News Archive for 'Game Making'

Sidescroller Shooter Engine

Heres a sidescrolling shooter engine I coded that you may use to learn from. It has a basic platform engine and various weapons. It uses basic trigonometry to calculate the angle to shoot the bullets. The last weapon is a laser tripwire which is pretty cool, I haven't even used that in a game yet. Feel free to edit and modify the code as you wish. Just don't use the graphics in any released projects. Hope this is helpful for you to make your own game.

Have a go at the editor here - WASD to move in test. Number keys to select Weapon. Mouse to shoot.
(Has Sound Effects)

http://www.eggysgames.com/other/Rotate%20Arm%20and%20Shoot%20Advanced.swf

Download the .fla file here

http://www.eggysgames.com/other/Rotate%20Arm%20and%20Shoot%20Advanced.fla

Flash Shooting Engine

Permalink Posted in Game Making by Eggy on Nov 18, 2013

Grid Editor

Sometimes in game making it's great to make your own level editor. This allows you to save a lot of time when it comes to making the levels later because you can simply post in the array for each level and load it by numbers. Also good for including in the game so other people can make there own levels and share with friends. Heres one I coded that you can use for free to learn from. The code exports an array to fill the grid, each block number is represented by a number. 1 being a basic block and any other numbers can be added for extra pieces. The array uses a | to seperate the lines to be able to load the level from the text. My game Time Sphere used an advanced version of this engine to make.

Have a go at the editor here - WASD to move in test.

http://www.eggysgames.com/other/Grid%20Editor%20Advanced.swf

Download the .fla file here

http://www.eggysgames.com/other/Grid%20Editor%20Advanced.fla

Grid Editor

Permalink Posted in Game Making by Eggy on Nov 16, 2013

Dream!

A major step to making games is to remain optimistic and keep on dreaming. The fact is indie game development is not an easy career to take. In fact most people will end up broke and only keeping it as a hobby. Even though I myself have been successful in the past, it's slowing down a lot now. I will have to evolve a few things with the times like getting onto mobile. Either way that means you have to keep staying optimistic and keep your eye on the prize. If you can forget about the money and just enjoy the game making then you will do a lot better.

Work on an idea you love and slowly build it up from the ground and eventually you will have a great adventure for people to play. None of these great games are done as quick as you think. Just add a little bit each time and don't stress out or put yourself down. You will quickly head towards burnout otherwise. A lot of game devs burn out thinking they can survive on simply heart and mi goreng. Even though you can get pretty far doing this. Trust me, you will hit a wall after a time.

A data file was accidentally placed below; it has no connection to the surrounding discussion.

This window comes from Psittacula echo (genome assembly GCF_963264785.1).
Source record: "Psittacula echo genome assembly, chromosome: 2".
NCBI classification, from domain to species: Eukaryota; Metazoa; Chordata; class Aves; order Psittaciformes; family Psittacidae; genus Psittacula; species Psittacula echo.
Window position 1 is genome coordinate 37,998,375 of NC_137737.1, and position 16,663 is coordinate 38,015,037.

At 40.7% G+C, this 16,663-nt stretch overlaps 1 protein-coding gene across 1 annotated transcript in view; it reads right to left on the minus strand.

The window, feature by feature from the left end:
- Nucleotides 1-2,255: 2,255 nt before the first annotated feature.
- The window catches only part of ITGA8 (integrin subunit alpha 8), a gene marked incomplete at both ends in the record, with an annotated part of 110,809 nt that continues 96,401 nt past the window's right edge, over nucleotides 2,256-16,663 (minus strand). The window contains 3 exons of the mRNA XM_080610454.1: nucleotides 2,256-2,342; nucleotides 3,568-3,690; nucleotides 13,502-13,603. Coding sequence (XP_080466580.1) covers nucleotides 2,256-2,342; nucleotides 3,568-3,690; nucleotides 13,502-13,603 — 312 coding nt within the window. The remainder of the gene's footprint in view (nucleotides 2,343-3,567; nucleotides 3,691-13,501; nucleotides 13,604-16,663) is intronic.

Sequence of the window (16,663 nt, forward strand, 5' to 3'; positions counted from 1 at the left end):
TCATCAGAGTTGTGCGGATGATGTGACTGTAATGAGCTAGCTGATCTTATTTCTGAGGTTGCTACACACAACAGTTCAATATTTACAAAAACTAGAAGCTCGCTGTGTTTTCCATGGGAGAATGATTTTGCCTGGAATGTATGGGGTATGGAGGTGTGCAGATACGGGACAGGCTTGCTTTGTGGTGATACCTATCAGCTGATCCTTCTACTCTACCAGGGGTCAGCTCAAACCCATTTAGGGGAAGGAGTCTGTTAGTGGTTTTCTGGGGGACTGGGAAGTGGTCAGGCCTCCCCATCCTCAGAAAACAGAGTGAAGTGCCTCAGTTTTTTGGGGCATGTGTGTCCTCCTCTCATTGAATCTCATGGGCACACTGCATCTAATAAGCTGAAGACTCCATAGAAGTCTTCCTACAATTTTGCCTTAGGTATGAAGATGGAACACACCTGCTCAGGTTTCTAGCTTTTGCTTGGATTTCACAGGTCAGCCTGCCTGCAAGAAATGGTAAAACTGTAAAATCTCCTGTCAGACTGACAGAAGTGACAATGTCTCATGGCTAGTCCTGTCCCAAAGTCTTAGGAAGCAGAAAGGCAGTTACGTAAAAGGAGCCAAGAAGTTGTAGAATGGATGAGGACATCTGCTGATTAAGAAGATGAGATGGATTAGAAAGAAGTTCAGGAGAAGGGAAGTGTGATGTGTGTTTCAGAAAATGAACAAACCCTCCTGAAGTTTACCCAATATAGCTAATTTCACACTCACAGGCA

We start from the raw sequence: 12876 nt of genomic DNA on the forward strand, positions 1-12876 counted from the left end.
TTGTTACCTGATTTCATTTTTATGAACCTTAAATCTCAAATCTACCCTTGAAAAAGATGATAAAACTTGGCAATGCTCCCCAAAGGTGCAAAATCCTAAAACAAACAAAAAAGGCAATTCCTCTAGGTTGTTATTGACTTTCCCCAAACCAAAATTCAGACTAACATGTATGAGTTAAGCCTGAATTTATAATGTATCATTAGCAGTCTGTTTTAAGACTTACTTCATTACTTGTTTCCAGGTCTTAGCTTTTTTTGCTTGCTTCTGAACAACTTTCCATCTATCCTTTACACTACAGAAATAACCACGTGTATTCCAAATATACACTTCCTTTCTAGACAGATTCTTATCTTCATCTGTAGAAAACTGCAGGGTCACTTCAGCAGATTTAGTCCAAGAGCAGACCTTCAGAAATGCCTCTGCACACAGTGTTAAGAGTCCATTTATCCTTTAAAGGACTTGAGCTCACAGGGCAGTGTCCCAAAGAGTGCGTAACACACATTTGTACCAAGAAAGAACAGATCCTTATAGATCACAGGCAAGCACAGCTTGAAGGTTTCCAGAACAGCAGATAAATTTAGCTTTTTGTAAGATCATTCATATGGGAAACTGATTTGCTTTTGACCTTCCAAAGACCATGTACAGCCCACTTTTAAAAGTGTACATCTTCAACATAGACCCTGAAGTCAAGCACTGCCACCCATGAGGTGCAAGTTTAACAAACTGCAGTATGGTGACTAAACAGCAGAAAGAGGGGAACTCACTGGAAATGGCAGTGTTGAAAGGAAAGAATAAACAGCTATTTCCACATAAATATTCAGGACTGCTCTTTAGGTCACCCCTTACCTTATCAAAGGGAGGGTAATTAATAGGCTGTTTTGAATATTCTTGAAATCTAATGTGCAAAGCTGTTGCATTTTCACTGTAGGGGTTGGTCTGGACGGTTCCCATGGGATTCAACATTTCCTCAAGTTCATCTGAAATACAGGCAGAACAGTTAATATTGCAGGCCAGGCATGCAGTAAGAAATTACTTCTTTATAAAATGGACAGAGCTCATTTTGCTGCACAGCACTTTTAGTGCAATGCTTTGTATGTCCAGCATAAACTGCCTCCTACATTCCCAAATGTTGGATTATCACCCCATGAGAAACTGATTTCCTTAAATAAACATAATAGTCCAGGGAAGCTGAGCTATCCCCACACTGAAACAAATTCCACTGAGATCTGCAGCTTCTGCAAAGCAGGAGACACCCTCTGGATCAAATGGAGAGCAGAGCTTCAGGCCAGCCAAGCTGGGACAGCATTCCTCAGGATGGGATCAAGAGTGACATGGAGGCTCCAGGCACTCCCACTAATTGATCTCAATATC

I leave you with this great picture to inspire you. (Right click open image on it for bigger size)

Level

Permalink Posted in Game Making by Eggy on Oct 17, 2013

Just Finish it!

Finishing a simple small game is better than having 9,999 small projects you never finish. That's my opinion. The hardest part of game making is finishing the damn game. The first 50% is always smooth and fun. Ideas flow out quicker and easier then soft serve icecream. Yet once you throw all your mash of ideas in and need to start doing some "real coding" not just prototyping. Then all of a sudden your motivation hits a wall faster than a kamikaze plane.

This is when you gotta push though. I guarantee you'll learn more about game making by finishing that game off. Those final polishing teaks give you so much information back on what's popular and what will do. Even if the game you release is a failure and lots of people don't like it, it still gives you valuable information about your audience and what to work on next. Basically finishing a game gives you your kick start to game making. You gotta take it from there.

I finished a few small test games in school for fun. More practice than anything, but it wasn't till I finished Draw-Play and got it sponsored that I really got the biggest motivation boost possible. It was my first sponsored game, I only got $400 which is ironic because I've gotten thousands for bigger games that have done a lot worse. When it's your first sponsor deal you will get offered a lot less. You have to start somewhere. I then went on to sell the sequels for thousands though and so begun my game making.

FINISH YOUR GAME. Even if you have to force your eyes open. Stab your leg with a pen to force ideas out. Drink copious amounts of coffee to stay focused. Just get it done. Once done you will feel this enourmous burden lift off your shoulders and you realise you could have made it so much better. Finish it, don't realease it just yet, polish it and watch as the last 10% of your game you finish truly makes it shine.

FINISH YOUR UNFINISHED PROJECTS!

Permalink Posted in Game Making by Eggy on Oct 17, 2013

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